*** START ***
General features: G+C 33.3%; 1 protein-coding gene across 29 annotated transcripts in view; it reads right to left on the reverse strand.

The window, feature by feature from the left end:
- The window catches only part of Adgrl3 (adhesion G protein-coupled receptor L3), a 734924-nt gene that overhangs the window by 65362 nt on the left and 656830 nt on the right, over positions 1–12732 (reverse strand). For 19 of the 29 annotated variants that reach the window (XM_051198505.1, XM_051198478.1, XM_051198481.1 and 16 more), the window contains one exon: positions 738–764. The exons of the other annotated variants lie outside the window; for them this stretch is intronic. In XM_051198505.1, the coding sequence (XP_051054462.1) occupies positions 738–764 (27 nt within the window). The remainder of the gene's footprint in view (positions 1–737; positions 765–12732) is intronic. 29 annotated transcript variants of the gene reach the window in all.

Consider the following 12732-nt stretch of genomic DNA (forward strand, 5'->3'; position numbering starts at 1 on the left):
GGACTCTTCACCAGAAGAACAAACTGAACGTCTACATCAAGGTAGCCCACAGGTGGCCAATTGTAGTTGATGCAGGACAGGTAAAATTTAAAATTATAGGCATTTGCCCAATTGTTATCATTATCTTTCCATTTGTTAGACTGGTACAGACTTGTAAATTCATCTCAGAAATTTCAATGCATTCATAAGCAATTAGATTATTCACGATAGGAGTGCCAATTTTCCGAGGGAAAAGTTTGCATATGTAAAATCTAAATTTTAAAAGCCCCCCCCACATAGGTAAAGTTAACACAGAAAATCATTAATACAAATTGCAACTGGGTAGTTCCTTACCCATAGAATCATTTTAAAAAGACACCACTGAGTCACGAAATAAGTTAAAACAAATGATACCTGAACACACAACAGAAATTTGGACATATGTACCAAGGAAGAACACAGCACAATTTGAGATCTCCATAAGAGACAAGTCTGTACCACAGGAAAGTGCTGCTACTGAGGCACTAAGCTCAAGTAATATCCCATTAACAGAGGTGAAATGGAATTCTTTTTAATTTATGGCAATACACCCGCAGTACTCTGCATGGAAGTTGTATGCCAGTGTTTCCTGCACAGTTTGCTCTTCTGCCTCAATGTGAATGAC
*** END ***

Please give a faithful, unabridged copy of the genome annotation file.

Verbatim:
General features: G+C 33.3%; 1 protein-coding gene across 29 annotated transcripts in view; it reads right to left on the reverse strand.

The window, feature by feature from the left end:
- The window catches only part of Adgrl3 (adhesion G protein-coupled receptor L3), a 734924-nt gene that overhangs the window by 65362 nt on the left and 656830 nt on the right, over positions 1–12732 (reverse strand). For 19 of the 29 annotated variants that reach the window (XM_051198505.1, XM_051198478.1, XM_051198481.1 and 16 more), the window contains one exon: positions 738–764. The exons of the other annotated variants lie outside the window; for them this stretch is intronic. In XM_051198505.1, the coding sequence (XP_051054462.1) occupies positions 738–764 (27 nt within the window). The remainder of the gene's footprint in view (positions 1–737; positions 765–12732) is intronic. 29 annotated transcript variants of the gene reach the window in all.

Consider the following 12732-nt stretch of genomic DNA (forward strand, 5'->3'; position numbering starts at 1 on the left):
GGACTCTTCACCAGAAGAACAAACTGAACGTCTACATCAAGGTAGCCCACAGGTGGCCAATTGTAGTTGATGCAGGACAGGTAAAATTTAAAATTATAGGCATTTGCCCAATTGTTATCATTATCTTTCCATTTGTTAGACTGGTACAGACTTGTAAATTCATCTCAGAAATTTCAATGCATTCATAAGCAATTAGATTATTCACGATAGGAGTGCCAATTTTCCGAGGGAAAAGTTTGCATATGTAAAATCTAAATTTTAAAAGCCCCCCCCACATAGGTAAAGTTAACACAGAAAATCATTAATACAAATTGCAACTGGGTAGTTCCTTACCCATAGAATCATTTTAAAAAGACACCACTGAGTCACGAAATAAGTTAAAACAAATGATACCTGAACACACAACAGAAATTTGGACATATGTACCAAGGAAGAACACAGCACAATTTGAGATCTCCATAAGAGACAAGTCTGTACCACAGGAAAGTGCTGCTACTGAGGCACTAAGCTCAAGTAATATCCCATTAACAGAGGTGAAATGGAATTCTTTTTAATTTATGGCAATACACCCGCAGTACTCTGCATGGAAGTTGTATGCCAGTGTTTCCTGCACAGTTTGCTCTTCTGCCTCAATGTGAATGAC